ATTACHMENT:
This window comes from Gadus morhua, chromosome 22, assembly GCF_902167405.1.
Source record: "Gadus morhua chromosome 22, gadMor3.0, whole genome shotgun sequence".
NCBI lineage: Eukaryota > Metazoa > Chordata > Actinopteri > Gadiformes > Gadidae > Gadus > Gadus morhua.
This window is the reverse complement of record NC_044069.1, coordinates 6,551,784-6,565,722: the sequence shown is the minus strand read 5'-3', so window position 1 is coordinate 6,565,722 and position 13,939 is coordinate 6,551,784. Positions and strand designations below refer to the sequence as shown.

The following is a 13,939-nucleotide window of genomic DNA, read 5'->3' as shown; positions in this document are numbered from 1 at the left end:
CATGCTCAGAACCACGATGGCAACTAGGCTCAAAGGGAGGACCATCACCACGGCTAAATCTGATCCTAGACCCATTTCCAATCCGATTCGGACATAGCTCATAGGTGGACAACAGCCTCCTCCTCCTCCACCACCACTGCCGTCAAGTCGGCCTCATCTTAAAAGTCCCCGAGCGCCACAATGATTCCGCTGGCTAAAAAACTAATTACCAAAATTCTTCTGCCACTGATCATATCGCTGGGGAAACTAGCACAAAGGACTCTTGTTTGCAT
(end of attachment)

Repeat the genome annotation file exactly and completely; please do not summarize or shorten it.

This window comes from Gadus morhua, chromosome 22, assembly GCF_902167405.1.
Source record: "Gadus morhua chromosome 22, gadMor3.0, whole genome shotgun sequence".
NCBI lineage: Eukaryota > Metazoa > Chordata > Actinopteri > Gadiformes > Gadidae > Gadus > Gadus morhua.
This window is the reverse complement of record NC_044069.1, coordinates 6,551,784-6,565,722: the sequence shown is the minus strand read 5'-3', so window position 1 is coordinate 6,565,722 and position 13,939 is coordinate 6,551,784. Positions and strand designations below refer to the sequence as shown.

The following is a 13,939-nucleotide window of genomic DNA, read 5'->3' as shown; positions in this document are numbered from 1 at the left end:
CATGCTCAGAACCACGATGGCAACTAGGCTCAAAGGGAGGACCATCACCACGGCTAAATCTGATCCTAGACCCATTTCCAATCCGATTCGGACATAGCTCATAGGTGGACAACAGCCTCCTCCTCCTCCACCACCACTGCCGTCAAGTCGGCCTCATCTTAAAAGTCCCCGAGCGCCACAATGATTCCGCTGGCTAAAAAACTAATTACCAAAATTCTTCTGCCACTGATCATATCGCTGGGGAAACTAGCACAAAGGACTCTTGTTTGCAT